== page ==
In the months and weeks leading up to the 1973 Arab-Israeli war, Israeli intelligence had ample evidence—from a highly placed source in Egypt, to visual data, to warnings from the king of Jordan himself—that Cairo and Damascus were planning to attack. Yet its leaders chose to ignore the warnings, thus finding themselves caught dangerously off guard. Bruce Riedel, whose work for the CIA brought him into close contact with key players in the story, seeks to understand what went wrong, and argues that Jerusalem made similar mistakes in the First Lebanon War.
Israeli intelligence failed to see war coming in 1973 because it was wedded to a concept . . . that the Arabs would not go to war because they would lose, therefore the danger of war was minimal. All indicators of war preparations and any warnings of war were fed into the concept and then explained away. But the concept was not just an intelligence concept, it was a policy concept that the Israeli political leadership at the top deeply believed.
But more than the concept was in error. The Israeli intelligence community and the Israeli policy community had created a small and intimate feedback loop in which their common assumptions about the enemy were never challenged. Moshe Dayan, a military hero of epic proportions, shared the fundamental assumption that the Arabs were incompetent with his intelligence advisers. Since then-Prime Minister Golda Meir relied on her generals entirely on military issues, she shared it as well. . . . The Americans proved to be no help, either. They too were mesmerized by the [Israeli] concept. . . .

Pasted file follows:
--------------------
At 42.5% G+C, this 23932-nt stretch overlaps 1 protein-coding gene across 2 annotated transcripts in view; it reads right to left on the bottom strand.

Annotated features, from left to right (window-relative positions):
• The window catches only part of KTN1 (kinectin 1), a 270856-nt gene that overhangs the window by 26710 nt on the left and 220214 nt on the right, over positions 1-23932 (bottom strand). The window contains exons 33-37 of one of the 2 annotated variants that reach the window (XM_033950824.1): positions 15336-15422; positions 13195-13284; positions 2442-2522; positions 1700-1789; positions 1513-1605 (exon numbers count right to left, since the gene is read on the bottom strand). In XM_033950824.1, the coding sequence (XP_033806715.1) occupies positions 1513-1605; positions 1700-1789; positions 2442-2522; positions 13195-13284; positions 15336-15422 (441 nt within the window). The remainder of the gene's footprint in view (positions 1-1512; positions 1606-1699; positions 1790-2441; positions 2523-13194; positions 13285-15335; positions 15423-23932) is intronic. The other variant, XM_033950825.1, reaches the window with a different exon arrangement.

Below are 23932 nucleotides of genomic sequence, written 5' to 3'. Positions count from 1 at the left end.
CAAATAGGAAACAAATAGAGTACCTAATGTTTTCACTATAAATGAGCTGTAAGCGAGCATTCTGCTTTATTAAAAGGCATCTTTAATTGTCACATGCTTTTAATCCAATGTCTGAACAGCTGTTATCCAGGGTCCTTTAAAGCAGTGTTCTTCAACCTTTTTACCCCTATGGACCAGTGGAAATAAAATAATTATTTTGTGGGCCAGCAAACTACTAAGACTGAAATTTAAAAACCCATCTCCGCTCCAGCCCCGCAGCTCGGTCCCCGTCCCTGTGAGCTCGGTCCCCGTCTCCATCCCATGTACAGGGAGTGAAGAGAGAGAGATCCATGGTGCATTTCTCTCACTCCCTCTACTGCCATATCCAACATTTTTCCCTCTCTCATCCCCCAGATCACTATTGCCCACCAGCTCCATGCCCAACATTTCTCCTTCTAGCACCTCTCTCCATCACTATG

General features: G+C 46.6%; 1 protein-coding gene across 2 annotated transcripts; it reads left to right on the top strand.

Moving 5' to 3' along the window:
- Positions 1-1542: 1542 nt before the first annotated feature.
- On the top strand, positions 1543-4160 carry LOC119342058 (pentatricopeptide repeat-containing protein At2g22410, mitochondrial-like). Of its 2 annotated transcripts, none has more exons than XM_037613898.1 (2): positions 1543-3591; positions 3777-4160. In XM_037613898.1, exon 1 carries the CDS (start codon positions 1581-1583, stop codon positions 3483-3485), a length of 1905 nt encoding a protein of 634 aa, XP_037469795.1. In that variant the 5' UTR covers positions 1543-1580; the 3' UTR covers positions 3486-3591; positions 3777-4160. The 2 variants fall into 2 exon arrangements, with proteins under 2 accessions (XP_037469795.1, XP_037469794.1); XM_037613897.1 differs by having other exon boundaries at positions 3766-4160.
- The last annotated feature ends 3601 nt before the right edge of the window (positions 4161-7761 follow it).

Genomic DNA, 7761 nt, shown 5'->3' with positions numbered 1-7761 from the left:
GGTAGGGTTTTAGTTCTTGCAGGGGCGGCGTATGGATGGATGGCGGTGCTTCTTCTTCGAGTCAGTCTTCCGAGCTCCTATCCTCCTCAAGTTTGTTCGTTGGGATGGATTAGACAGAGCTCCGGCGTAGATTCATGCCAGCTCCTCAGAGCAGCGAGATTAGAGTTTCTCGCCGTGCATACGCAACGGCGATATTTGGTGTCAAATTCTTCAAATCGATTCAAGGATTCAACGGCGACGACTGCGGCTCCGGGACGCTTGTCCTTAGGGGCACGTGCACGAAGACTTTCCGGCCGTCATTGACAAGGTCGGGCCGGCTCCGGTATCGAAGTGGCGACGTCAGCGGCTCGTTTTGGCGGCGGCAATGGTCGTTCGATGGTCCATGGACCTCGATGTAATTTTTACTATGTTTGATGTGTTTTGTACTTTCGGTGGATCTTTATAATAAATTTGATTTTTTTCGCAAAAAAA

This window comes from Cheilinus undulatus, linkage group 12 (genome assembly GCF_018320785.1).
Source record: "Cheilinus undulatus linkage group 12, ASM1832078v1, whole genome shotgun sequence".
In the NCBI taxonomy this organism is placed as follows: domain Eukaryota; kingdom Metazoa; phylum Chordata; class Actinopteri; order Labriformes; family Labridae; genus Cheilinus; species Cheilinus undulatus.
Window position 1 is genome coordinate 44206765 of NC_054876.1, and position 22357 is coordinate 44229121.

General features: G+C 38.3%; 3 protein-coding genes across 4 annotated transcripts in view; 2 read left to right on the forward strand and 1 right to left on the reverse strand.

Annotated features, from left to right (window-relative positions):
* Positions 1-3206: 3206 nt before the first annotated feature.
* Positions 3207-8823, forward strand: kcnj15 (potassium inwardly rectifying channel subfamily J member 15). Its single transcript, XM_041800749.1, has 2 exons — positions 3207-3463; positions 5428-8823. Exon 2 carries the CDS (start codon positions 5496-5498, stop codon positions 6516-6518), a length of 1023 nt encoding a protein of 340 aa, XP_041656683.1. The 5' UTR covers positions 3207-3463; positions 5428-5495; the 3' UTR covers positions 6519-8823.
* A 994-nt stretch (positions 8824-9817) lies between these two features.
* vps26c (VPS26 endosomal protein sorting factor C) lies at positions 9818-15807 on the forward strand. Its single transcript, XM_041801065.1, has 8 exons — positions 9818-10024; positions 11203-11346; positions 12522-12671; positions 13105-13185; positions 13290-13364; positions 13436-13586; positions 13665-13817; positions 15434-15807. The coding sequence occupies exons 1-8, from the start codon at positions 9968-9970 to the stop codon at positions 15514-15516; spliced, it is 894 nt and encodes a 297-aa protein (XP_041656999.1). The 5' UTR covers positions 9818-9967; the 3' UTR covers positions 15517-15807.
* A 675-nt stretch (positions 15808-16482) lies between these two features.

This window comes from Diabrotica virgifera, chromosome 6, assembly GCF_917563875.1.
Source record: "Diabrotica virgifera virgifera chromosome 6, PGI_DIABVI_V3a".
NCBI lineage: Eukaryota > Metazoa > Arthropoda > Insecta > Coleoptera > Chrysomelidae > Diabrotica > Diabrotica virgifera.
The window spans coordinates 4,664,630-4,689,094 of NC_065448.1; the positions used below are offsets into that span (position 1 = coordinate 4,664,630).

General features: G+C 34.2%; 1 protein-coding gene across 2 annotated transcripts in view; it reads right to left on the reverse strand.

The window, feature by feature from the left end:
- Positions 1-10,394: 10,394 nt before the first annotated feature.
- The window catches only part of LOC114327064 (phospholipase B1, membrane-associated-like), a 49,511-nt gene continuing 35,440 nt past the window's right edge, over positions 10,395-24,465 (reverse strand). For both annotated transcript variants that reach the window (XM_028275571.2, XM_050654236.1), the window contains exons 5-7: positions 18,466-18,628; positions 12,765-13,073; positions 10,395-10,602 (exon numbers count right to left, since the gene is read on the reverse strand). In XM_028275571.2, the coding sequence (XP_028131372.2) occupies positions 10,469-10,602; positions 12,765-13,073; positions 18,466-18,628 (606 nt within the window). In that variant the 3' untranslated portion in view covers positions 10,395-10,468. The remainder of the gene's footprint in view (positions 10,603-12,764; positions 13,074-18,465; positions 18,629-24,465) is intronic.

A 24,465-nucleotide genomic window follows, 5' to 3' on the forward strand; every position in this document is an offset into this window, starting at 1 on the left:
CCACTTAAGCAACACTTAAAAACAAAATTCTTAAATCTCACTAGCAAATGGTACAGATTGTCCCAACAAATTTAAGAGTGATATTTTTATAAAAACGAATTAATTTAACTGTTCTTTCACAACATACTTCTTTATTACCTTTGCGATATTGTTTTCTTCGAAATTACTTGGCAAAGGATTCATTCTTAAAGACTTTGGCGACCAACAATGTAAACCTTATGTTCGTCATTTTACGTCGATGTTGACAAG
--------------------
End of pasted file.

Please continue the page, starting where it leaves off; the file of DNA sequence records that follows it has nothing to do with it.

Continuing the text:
The Agranat Commission, [formed by the Knesset to investigate the failures of the Yom Kippur War], recommended some organizational changes to prevent another disaster. This is always the default position of bureaucracies when intelligence fails: change the organizational flow chart, not the menu itself. . . . The theory was that having three organizations each independently study the data [produced by intelligence] and make estimates would diminish the chance of the concept going unchallenged. . . .
In Lebanon in 1982, the Israeli intelligence community relied heavily on its Christian ally, the Lebanese Forces [or Phalange], for intelligence about the complexities of Lebanese politics. For decades, Israel’s concern in Lebanon had been the Palestinian terrorist organizations and the Syrian occupation army, while Lebanese politics and society were not a priority. For understanding this arena, the Israelis turned to the Lebanese Forces.
Overreliance on the Christians led Israeli analysts and policymakers to create a new concept, Riedel argues, that proved equally flawed:
[T]he bureaucratic solution of the Agranat Commission—creating a rival analytic service to the [IDF’s intelligence wing]—failed in Lebanon because the [military-intelligence analysts] would not challenge the “concept” and warn that the Phalangist viewpoint was flawed. . . . [T]he “concept” of Christian primacy in Lebanon failed to recognize the nascent power of the Shiite community and its capacity to create a strong insurgency against the IDF occupation of half the country. In particular, the military intelligence and the Mossad were very slow to recognize the rise of Hizballah.